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Exercises for a Healthy Mind and Body: Planks

Better physical health for better mental health

You can not expect to improve your psychological well-being in the long-term if you ignore the intricate connection between your body and your mind.The food you eat, how much quality sleep you get, and how you care for your body affect your psychological functioning.

Yet, many of us go on ignoring our bodies.

There is nothing wrong with occasionally forgetting to care for one’s body or losing the motivation for doing so. I wrote an article about ways to find motivations for self-care here.

That being said, do not make a habit of ignoring your body’s needs. Remember, you are in a relationship with your body: Treat it well and it will treat you well.

Because of the deep connection between the body and the mind, I will be discussing a few ways to improve your physical health in a series of articles.

I will focus on activities that can be done by most people and do not require special equipment. The goal is improved health and strength, but ultimately, better mental health. It is difficult to be at your best mentally when you are out of shape, weak, fatigued, or not in good health.

Doing planks

In this post, I discuss an isolation exercise (specifically, planks). Isolation exercises help isolate specific muscles—in contrast to most regular exercises, like jogging.

Plank is an isometric exercise. While in many exercises, like jogging, the length of muscles changes (contracts and expands), in isometric exercises, the length of muscles does not change. Why? Because the opposing forces are equal (like in a tug of war between equally matched teams).

Planks are very useful because they can be done anywhere, anytime, and by most people.

More importantly, doing planks helps with core strength. Your core consists of your abdomen, back, pelvis, hips, and buttocks. So, when your core strength improves, you experience better balance and posture. Indeed, performing plank exercises helps prevent a variety of injuries (e.g., falls) and strains. As this Harvard website suggests, pain in the back, knees, hips, and other areas is sometimes traced to a weak core.

How does doing planks help with mental health? Many activities you perform require strong core muscles. Lifting objects, walking, or simply getting up from a chair or sitting down require core strength. When your core muscles are weak, you may rely on only one group of muscles, such in your lower back (without help from other core muscles), and as a result experience problems like lower back pain. Experiencing pain and discomfort will affect your mood and make it difficult to think clearly. So, it is important to perform planks on a regular basis to strengthen your core and stay fit.

How to do a plank?

Though plank exercises are among the safest exercises you can do, please note they are not for everyone—women who are pregnant or people with certain injuries should avoid doing planks. Therefore, consult with your doctor before you begin exercising.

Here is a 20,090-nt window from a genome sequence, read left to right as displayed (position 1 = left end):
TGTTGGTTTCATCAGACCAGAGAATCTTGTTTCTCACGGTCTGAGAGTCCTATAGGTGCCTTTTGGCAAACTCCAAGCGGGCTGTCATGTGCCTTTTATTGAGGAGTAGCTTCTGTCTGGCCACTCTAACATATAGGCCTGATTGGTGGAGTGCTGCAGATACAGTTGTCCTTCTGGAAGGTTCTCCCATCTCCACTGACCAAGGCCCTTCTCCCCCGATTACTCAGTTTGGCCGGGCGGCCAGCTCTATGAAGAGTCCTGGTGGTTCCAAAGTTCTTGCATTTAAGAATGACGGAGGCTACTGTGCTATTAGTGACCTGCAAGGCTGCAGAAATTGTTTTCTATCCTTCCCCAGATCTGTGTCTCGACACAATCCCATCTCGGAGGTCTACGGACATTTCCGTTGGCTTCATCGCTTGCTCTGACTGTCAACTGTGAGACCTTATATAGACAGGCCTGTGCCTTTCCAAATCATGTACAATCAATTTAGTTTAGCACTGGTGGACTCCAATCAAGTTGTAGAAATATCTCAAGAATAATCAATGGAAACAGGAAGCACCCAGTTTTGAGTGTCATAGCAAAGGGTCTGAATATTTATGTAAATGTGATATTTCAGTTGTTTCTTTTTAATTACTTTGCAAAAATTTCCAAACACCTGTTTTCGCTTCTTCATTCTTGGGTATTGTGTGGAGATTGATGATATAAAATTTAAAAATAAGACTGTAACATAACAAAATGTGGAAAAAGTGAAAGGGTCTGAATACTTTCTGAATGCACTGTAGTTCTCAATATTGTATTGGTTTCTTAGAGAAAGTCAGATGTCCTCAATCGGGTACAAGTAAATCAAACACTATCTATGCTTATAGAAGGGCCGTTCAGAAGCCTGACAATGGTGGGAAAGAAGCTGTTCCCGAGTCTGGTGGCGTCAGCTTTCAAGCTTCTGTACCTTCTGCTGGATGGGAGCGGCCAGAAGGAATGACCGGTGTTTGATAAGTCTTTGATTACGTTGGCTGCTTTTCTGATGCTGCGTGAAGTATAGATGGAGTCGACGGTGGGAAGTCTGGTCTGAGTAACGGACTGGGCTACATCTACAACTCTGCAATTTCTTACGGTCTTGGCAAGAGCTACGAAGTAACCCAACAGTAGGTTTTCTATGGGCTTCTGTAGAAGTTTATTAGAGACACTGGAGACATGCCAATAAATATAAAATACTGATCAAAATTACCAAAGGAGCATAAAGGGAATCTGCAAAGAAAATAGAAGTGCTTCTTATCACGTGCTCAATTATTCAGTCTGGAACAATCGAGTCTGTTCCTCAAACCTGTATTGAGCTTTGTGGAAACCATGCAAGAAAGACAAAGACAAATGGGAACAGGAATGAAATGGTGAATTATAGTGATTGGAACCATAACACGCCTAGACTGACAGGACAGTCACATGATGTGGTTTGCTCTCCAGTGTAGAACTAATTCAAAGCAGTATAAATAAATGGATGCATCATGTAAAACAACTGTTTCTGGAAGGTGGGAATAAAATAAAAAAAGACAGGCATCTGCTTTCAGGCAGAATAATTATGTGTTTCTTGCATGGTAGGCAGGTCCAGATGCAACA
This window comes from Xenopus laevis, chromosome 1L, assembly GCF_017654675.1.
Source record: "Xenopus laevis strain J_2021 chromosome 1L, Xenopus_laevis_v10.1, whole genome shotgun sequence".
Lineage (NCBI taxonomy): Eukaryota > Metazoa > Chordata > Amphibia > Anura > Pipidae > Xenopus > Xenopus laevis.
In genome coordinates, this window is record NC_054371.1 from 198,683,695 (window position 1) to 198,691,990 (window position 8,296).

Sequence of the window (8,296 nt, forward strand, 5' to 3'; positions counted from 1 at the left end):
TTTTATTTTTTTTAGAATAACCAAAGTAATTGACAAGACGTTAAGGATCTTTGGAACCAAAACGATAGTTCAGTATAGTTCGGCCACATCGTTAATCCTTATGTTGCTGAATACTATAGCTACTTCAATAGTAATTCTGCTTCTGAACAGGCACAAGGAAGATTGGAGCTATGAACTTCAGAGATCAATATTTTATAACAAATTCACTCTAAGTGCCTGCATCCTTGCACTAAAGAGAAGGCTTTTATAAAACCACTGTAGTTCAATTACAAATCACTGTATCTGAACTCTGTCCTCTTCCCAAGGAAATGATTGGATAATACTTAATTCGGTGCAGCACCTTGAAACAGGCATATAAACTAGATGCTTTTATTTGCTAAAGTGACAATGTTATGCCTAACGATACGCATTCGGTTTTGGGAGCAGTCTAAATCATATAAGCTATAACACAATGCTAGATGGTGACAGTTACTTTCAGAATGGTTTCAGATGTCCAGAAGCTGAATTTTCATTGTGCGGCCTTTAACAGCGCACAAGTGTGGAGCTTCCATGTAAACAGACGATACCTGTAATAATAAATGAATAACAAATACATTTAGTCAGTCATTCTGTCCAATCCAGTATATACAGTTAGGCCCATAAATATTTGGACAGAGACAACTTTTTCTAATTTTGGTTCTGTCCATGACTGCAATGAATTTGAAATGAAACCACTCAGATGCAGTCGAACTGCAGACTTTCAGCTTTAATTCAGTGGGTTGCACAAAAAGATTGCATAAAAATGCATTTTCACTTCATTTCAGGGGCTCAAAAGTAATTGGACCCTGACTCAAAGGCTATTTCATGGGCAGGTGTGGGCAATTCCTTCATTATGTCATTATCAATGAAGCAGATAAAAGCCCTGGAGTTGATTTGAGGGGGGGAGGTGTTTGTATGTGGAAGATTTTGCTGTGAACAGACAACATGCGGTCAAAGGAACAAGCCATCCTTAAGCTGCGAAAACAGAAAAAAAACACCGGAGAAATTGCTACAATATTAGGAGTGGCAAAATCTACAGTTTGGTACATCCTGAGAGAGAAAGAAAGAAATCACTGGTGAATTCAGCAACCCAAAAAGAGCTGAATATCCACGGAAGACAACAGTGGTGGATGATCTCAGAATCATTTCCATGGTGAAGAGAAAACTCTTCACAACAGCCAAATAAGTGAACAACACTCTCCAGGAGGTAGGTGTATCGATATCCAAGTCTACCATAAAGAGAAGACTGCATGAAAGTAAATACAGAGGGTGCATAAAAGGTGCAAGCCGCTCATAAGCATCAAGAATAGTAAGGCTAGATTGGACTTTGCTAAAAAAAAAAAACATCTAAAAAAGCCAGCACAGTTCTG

To do a prone plank (the variation side plank will not be discussed), begin with an initial position that resembles the initial position for doing a push-up. In other words, lying down on your stomach, push away (while your lower arms remain on the ground) and lift your upper body. Your knees and feet remain on the ground.

Think of yourself as the Sphinx. Your palms should be flat on the floor and shoulder-width apart. Make sure your elbows are beneath your shoulders.

Now, tuck your toes under and lift your knees. Try to form a straight line from your head and shoulders down to your knees and ankles. Keep your feet hip-width apart (or closer, if this is comfortable).

While you hold the position, focus your gaze down on the back of your hands. Do not arch or round your back, push your butt up or let your hips sink, or move your shoulders ahead or behind the elbows. Your body needs to be fairly parallel to the ground. See the picture above.

How long must you hold your plank? Start with a couple of sets of 20-30 seconds each. Do expect the plank to become challenging quickly (your body may shake and tire rapidly) but this should not be painful. Over time, you may be able to extend the duration of the plank to one minute or longer.

You do not get additional benefits from doing planks if you hold them longer than two minutes, according to Eric L’Italien, a physical therapist cited on the Harvard site mentioned earlier.

In case you were curious, the world record for abdominal plank was set in February 2020, by George Hood, who held the plank for over eight hours. Even more amazing is that Hood is 62 years old.

Exercises for a Healthy Mind and Body: Planks

Arash Emamzadeh

Arash Emamzadeh attended the University of British Columbia in Canada, where he studied genetics and psychology. He has also done graduate work in clinical psychology and neuropsychology in US. Arash maintains a personal psychology blog and a blog for Psychology Today. Arash has a wide range of intellectual and artistic interests; he also maintains a poetry blog.

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APA Reference
Emamzadeh, A. (2020). Exercises for a Healthy Mind and Body: Planks. Psych Central. Retrieved on September 28, 2020, from


Last updated: 5 Aug 2020
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